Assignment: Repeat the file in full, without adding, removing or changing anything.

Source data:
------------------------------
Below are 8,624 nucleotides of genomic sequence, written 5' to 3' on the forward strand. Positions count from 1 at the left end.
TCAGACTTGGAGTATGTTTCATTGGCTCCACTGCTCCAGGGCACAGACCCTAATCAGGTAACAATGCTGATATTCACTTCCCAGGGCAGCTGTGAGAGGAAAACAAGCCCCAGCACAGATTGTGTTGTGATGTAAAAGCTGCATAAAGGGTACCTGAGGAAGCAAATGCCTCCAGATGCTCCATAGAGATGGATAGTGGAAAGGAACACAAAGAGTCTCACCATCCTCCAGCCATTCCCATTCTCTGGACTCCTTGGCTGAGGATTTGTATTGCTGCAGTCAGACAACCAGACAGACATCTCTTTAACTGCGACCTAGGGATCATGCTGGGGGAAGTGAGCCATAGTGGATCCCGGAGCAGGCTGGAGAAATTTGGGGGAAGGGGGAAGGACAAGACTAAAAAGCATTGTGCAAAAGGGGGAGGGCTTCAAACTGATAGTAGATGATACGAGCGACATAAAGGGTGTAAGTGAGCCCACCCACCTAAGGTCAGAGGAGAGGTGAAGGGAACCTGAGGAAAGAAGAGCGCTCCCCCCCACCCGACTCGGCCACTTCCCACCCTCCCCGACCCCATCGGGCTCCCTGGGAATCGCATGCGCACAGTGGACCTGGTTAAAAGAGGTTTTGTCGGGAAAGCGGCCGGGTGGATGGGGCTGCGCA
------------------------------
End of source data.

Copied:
Below are 8,624 nucleotides of genomic sequence, written 5' to 3' on the forward strand. Positions count from 1 at the left end.
TCAGACTTGGAGTATGTTTCATTGGCTCCACTGCTCCAGGGCACAGACCCTAATCAGGTAACAATGCTGATATTCACTTCCCAGGGCAGCTGTGAGAGGAAAACAAGCCCCAGCACAGATTGTGTTGTGATGTAAAAGCTGCATAAAGGGTACCTGAGGAAGCAAATGCCTCCAGATGCTCCATAGAGATGGATAGTGGAAAGGAACACAAAGAGTCTCACCATCCTCCAGCCATTCCCATTCTCTGGACTCCTTGGCTGAGGATTTGTATTGCTGCAGTCAGACAACCAGACAGACATCTCTTTAACTGCGACCTAGGGATCATGCTGGGGGAAGTGAGCCATAGTGGATCCCGGAGCAGGCTGGAGAAATTTGGGGGAAGGGGGAAGGACAAGACTAAAAAGCATTGTGCAAAAGGGGGAGGGCTTCAAACTGATAGTAGATGATACGAGCGACATAAAGGGTGTAAGTGAGCCCACCCACCTAAGGTCAGAGGAGAGGTGAAGGGAACCTGAGGAAAGAAGAGCGCTCCCCCCCACCCGACTCGGCCACTTCCCACCCTCCCCGACCCCATCGGGCTCCCTGGGAATCGCATGCGCACAGTGGACCTGGTTAAAAGAGGTTTTGTCGGGAAAGCGGCCGGGTGGATGGGGCTGCGCA